Protoplasts have been prepared from normal and mutant lines of sycamore callus, maize root and tobacco leaf. Fusion was rare in sodium nitrate solutions. A mutant tissue culture was selected for by its resistance to 10 μg/ml bromodeoxyuridine. The mutant is sensitive to the Hypoxanthine-Aminopterin-Thymidine (HAT) selective medium but has normal thymidine transport and thymidine kinase activity.
Tissue cultures of plant cells of many species can be induced under appropriate conditions to divide in an organized manner and to differentiate to whole plants (Steward, Mapes & Ammirato, 1969; Rao, Handro & Harada, 1973). It is now becoming experimentally possible to modify the genetic content of cultured cells and grow the tissues back to a plant. This could enable genetically useful traits, such as genes for disease resistance, to be introduced into a population of important plants where it could be propagated by conventional breeding techniques. This modification could range from the introduction of small amounts of foreign DNA to the introduction of organelles or the fusion of whole cells from genetically unrelated species. Plant cell hybridization would also be a very useful approach to studying problems of cellular organization and control. In one special case a hybrid plant has been produced from fused protoplasts and shown to be identical to the hybrid produced by conventional breeding techniques (Carlson, Smith & Dearing, 1972). We have been investigating: (1) conditions for the production of healthy protoplasts from a tissue culture of sycamore; (2) the effects of various reagents on the fusion of tobacco leaf, maize root and sycamore callus protoplasts; (3) conditions for the regeneration of walls by sycamore callus and for the resumption of cell division leading to callus formation; and (4) the production of mutant lines of tissue culture, which would be used in a system, developed for animal tissue culture cells, for selecting hybrid cells or protoplasts from a mixed population.
The HAT selective system (Littlefield, 1964, 1966; Szybalski, Szybalska & Ragni, 1962) utilizes animal cells lacking in either thymidine kinase (EC. 220.127.116.11) or hypoxanthine guanosine phosphoribosyl transferase (EC. 18.104.22.168) for the selection of hybrid cells. These mutant cells are selected for by their resistance to the base analogues bromodeoxyuridine or azaguanine (Littlefield, 1963; Kit, Dubbs, Piekarski & Hsu, 1963). Enzymic mutants of this sort would be extremely useful in plant protoplast fusion work as they would enable the selective growth of rare heterokaryons from a large number of homokaryons and unfused protoplasts. We have isolated a bromodeoxyuridine-resistant callus of sycamore and have also prepared protoplasts from it and studied their regeneration.
MATERIALS AND METHODS
Materials were Analytical Reagent grade or its equivalent. Aminopterin was obtained from Serva Ltd (Microbio Laboratories), thymidine phosphates from Sigma UK Ltd. [6-3H]-thymidine (2 mCi/ml) was obtained from the Radiochemical Centre (Amersham). Calcofluor white was a gift of the American Cyanamid Co.
The tissue culture (S4) used in this study was derived from a hypocotyl explant of sycamore (Acer pseudoplatanus). The isolation and conditions for growth and differentiation of the S4 callus have been described (Wright & Northcote, 1972). The cells were grown in the PRL4 medium of Gamborg (1966) with the addition of 1 mg/1. of 1-naphthyl-acetic acid and 2 % sucrose (growth medium). Agar (1 %) was used for the growth of solid calluses. Liquid suspensions of cells were grown in 500-ml conical flasks containing 100 ml of medium and an inoculum of 10–25 ml of cells. The cells were shaken at 25 °C in the dark, and subcultured every 7–10 days. All cell cultures were maintained in a sterile condition. Media and glassware were autoclaved at 120 °C, at 103 kN m−2 (15 lb in.−2) for 30 min. The constituents of HAT medium (hypoxanthine 10−4 M, aminopterin 10−5 M, thymidine 10−4 M) and bromodeoxyuridine were added to the solutions prior to autoclaving. Solutions containing high sorbitol concentrations or enzymes, were sterile-filtered by passage through a Millipore disk (0·45 μm). All operations were performed on a sterile air bench.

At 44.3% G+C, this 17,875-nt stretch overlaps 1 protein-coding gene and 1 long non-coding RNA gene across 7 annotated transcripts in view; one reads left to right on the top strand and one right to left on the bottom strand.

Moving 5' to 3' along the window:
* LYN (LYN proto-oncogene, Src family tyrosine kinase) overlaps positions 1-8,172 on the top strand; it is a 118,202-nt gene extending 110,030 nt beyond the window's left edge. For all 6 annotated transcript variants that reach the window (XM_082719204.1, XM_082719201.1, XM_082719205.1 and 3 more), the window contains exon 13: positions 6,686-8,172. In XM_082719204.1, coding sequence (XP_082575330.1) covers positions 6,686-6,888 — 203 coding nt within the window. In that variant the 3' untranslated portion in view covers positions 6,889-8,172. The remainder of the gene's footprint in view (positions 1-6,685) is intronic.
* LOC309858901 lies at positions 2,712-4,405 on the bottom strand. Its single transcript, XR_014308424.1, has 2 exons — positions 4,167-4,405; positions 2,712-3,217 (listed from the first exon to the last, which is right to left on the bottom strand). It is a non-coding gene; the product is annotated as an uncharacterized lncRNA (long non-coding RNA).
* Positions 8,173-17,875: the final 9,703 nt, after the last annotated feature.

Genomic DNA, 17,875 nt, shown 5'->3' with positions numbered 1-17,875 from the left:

Packed cell volume was measured by centrifugation of liquid suspensions (10 ml) from replicate cultures at 50 g for 10 min in a sterile graduated centrifuge tube. The contents were then resuspended and replaced in the flask. Growth of solid tissues was measured by placing 3–5 replicate pieces of callus tissue of 0·1±0·05g on to 20 ml agar medium. The initial and later weights were measured and the mean percentage increase and standard error calculated.
Cells and protoplasts were viewed on a Zeiss Ultraphot II equipped with Nomarski optics and u.v. lamp. Petri dishes were viewed on a Union inverted microscope. Cell walls and remnants of cell wall material were detected by staining the protoplasts for 1 min with 0·1 % Calcofluor in growth medium and viewing under u.v. light.
Protoplasts from sycamore callus
Protoplasts were isolated from liquid suspension cultures of callus using a mixture of macerozyme (a pectinase) and Cellulase Onozuka SS (Unwin Ltd, Welwyn Garden City). The Onozuka was purified by passage through a Sephadex G-25 column in glass-distilled water (25 g/80 ml on 800 ml bed volume). The front running dark brown peak of material excluded from the gel was collected and freeze-dried (Hanke & Northcote, 1974).